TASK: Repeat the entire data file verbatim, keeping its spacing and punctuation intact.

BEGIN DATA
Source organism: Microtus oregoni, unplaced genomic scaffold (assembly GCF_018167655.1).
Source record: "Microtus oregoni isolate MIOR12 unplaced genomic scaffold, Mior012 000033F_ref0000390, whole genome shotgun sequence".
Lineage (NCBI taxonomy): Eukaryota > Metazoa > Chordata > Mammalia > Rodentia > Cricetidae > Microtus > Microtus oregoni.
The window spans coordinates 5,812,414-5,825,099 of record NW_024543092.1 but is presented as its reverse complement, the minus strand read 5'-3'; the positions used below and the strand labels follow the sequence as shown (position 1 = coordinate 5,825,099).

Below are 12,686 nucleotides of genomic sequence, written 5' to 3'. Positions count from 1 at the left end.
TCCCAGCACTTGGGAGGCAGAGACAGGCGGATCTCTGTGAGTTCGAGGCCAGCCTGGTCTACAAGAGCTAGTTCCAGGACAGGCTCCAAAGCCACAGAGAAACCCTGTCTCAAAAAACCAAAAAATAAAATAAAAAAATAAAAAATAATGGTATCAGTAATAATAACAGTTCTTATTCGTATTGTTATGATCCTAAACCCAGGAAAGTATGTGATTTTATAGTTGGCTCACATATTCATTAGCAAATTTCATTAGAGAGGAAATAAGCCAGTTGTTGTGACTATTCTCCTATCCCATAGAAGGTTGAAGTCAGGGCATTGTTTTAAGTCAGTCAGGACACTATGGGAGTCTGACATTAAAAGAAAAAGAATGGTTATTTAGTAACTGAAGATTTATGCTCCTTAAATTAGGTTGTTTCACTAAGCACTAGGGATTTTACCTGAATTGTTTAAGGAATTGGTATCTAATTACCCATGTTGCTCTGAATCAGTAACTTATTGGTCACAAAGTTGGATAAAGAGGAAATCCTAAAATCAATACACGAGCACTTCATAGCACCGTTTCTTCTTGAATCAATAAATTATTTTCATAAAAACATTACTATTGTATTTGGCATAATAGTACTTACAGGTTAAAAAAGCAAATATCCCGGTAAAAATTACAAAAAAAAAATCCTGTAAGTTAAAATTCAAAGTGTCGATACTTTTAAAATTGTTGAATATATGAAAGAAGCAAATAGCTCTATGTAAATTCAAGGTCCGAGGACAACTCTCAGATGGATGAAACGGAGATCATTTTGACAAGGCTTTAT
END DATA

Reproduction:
Source organism: Microtus oregoni, unplaced genomic scaffold (assembly GCF_018167655.1).
Source record: "Microtus oregoni isolate MIOR12 unplaced genomic scaffold, Mior012 000033F_ref0000390, whole genome shotgun sequence".
Lineage (NCBI taxonomy): Eukaryota > Metazoa > Chordata > Mammalia > Rodentia > Cricetidae > Microtus > Microtus oregoni.
The window spans coordinates 5,812,414-5,825,099 of record NW_024543092.1 but is presented as its reverse complement, the minus strand read 5'-3'; the positions used below and the strand labels follow the sequence as shown (position 1 = coordinate 5,825,099).

Below are 12,686 nucleotides of genomic sequence, written 5' to 3'. Positions count from 1 at the left end.
TCCCAGCACTTGGGAGGCAGAGACAGGCGGATCTCTGTGAGTTCGAGGCCAGCCTGGTCTACAAGAGCTAGTTCCAGGACAGGCTCCAAAGCCACAGAGAAACCCTGTCTCAAAAAACCAAAAAATAAAATAAAAAAATAAAAAATAATGGTATCAGTAATAATAACAGTTCTTATTCGTATTGTTATGATCCTAAACCCAGGAAAGTATGTGATTTTATAGTTGGCTCACATATTCATTAGCAAATTTCATTAGAGAGGAAATAAGCCAGTTGTTGTGACTATTCTCCTATCCCATAGAAGGTTGAAGTCAGGGCATTGTTTTAAGTCAGTCAGGACACTATGGGAGTCTGACATTAAAAGAAAAAGAATGGTTATTTAGTAACTGAAGATTTATGCTCCTTAAATTAGGTTGTTTCACTAAGCACTAGGGATTTTACCTGAATTGTTTAAGGAATTGGTATCTAATTACCCATGTTGCTCTGAATCAGTAACTTATTGGTCACAAAGTTGGATAAAGAGGAAATCCTAAAATCAATACACGAGCACTTCATAGCACCGTTTCTTCTTGAATCAATAAATTATTTTCATAAAAACATTACTATTGTATTTGGCATAATAGTACTTACAGGTTAAAAAAGCAAATATCCCGGTAAAAATTACAAAAAAAAAATCCTGTAAGTTAAAATTCAAAGTGTCGATACTTTTAAAATTGTTGAATATATGAAAGAAGCAAATAGCTCTATGTAAATTCAAGGTCCGAGGACAACTCTCAGATGGATGAAACGGAGATCATTTTGACAAGGCTTTAT